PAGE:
Princeton Capital Blog

The Unique Eichler Home

September 5th, 2014

EichlerThe Unique Eichler Home

Even though Eichler homes are considered modern architecture, there is something distinct about them. From their open floor plan to their atrium, Joseph Eichler designed the ubiquitous California tract home of the 1950’s and 1960’s. The majority of true Eichler homes are in the Bay Area of Northern California and Orange County in Southern California.

There were quite a few knock-off’s as well.  Steve Jobs believed he had grown up in an Eichler home, but it was actually created by a different builder.

Eichler Homes exteriors featured

  • flat and low-sloping A-Framed roofs
  • vertical 2-inch pattern wood siding
  • simple facades with clean geometric lines

Joseph Eichler wanted to “Bring the Outside In.” He designed the homes with skylights and floor-to-ceiling glass windows with glass transoms looking out on protected,  private outdoor rooms, patios, atriums, gardens, and swimming pools.

One interesting design feature to note is that most Eichler homes feature few, if any, street-facing windows.  The ones that do have either small ceiling level windows or small rectangular windows with frosted glass.

You can see some of the original brochures scanned in here.

Eichler homes also offered radient heating through hot water pipes underneath the concrete flooring. It’s important to note that if you own an Eichler or similarly built home, at some point you will have to repair or replace the pipes which will involve tearing up the floor. Eichler homes were built on slab foundations, not pier and post.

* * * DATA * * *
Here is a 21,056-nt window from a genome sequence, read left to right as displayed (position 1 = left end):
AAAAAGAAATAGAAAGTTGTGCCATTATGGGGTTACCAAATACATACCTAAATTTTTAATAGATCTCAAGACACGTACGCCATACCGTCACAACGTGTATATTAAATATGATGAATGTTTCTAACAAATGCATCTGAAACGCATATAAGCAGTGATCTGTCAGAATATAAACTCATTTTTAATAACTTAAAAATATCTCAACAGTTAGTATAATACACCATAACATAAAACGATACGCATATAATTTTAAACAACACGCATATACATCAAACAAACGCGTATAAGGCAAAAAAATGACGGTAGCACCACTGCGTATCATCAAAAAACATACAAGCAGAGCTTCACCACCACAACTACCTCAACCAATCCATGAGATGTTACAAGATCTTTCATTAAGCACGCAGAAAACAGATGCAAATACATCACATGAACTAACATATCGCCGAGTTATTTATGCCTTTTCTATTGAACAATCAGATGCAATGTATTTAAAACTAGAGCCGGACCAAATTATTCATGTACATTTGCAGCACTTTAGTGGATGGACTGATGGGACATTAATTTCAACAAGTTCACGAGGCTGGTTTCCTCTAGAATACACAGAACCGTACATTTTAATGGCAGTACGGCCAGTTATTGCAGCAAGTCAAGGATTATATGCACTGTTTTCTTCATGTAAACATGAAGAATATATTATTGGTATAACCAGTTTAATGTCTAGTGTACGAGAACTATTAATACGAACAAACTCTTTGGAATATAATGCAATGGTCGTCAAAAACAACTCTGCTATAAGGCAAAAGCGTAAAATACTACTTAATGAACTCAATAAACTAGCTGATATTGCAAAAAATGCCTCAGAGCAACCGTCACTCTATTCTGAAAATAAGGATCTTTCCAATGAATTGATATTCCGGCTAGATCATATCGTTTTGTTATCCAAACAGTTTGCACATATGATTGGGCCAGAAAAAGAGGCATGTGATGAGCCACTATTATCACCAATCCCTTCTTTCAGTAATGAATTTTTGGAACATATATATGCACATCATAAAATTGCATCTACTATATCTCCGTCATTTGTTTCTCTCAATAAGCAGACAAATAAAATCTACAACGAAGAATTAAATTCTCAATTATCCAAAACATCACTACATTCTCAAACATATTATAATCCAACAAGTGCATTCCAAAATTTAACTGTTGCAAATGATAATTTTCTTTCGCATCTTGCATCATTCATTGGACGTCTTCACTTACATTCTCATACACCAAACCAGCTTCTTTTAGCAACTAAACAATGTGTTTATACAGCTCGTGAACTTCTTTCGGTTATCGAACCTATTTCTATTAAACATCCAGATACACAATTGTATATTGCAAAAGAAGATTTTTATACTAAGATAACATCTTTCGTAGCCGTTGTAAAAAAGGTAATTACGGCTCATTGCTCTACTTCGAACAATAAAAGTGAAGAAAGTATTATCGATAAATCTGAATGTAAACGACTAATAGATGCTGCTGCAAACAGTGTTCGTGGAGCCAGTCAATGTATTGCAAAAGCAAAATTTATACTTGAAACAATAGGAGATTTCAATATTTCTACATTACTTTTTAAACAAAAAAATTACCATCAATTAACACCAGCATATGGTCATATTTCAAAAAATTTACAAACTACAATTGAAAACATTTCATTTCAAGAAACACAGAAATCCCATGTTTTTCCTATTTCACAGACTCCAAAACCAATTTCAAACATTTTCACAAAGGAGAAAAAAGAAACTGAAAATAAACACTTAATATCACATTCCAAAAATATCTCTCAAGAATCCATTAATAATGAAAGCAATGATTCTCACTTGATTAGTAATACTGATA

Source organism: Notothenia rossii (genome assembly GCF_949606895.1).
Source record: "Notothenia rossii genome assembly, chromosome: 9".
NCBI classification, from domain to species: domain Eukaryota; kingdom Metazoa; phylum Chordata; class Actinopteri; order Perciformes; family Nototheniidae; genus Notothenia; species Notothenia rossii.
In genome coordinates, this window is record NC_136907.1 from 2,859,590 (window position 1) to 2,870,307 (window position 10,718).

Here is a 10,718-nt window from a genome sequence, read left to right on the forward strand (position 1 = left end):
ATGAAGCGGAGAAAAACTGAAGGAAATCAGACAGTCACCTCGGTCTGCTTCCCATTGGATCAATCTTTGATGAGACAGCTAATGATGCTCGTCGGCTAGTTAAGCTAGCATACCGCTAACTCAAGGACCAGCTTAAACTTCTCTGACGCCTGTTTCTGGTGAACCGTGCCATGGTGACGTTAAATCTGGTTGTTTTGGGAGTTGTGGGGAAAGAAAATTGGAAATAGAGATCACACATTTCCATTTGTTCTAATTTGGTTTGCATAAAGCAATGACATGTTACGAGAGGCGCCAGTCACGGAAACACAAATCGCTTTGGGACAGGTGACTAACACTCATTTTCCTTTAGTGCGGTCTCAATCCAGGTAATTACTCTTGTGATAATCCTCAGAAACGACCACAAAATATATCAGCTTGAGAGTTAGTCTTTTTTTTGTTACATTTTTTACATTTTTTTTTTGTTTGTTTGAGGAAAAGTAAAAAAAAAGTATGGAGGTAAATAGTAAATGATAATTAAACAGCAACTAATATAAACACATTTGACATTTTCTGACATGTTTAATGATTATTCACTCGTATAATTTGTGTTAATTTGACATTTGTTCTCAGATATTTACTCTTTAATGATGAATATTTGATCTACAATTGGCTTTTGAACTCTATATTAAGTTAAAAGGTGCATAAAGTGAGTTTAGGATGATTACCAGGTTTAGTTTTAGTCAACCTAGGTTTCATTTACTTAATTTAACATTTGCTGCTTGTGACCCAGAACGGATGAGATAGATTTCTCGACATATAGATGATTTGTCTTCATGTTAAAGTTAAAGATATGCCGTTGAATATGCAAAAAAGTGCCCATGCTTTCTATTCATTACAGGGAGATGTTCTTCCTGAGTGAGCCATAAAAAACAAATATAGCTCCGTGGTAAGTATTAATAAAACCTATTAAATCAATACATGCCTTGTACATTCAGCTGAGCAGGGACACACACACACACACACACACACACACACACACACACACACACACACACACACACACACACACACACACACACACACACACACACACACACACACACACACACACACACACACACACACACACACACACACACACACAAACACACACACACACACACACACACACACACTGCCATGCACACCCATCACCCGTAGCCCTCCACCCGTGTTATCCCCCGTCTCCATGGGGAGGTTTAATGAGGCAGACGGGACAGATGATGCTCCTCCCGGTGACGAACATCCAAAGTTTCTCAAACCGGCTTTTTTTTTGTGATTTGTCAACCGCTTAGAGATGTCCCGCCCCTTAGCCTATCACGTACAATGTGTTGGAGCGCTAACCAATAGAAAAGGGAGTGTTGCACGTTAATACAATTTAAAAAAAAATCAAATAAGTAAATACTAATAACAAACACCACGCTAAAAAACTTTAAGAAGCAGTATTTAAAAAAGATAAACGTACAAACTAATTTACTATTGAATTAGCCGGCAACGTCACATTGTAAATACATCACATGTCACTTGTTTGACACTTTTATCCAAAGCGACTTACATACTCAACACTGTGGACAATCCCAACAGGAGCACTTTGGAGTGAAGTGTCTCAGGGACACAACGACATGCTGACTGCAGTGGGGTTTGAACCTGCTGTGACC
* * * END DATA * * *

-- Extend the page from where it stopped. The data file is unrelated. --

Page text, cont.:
The walls do not go completely up to the ceiling, so noise does travel. This is not a home for whispering secrets in.

If you buy an Eichler or similar architecture, have the roof checked thoroughly for any dry rot, or if it needs to be replaced.

If the Eichler has not been recently remodeled, there is probably very little insulation in the walls and in the ceiling. And there is no drywall. If an Eichler catches on fire, it probably will burn very quickly, so you will want to look into how to fireproof the home.

Many of the issues would be common from any tract home you bought that was built in the 50’s and 60’s. With Eichler, you need to pay attention most to the roof and the radient heating. And treat yourself by having the windows professionally cleaned a few times a year.

Do you own an Eichler or similar home?  What’s your favorite part about it?

Princeton Capital

Contact Us

Top Work Places 2014
BBB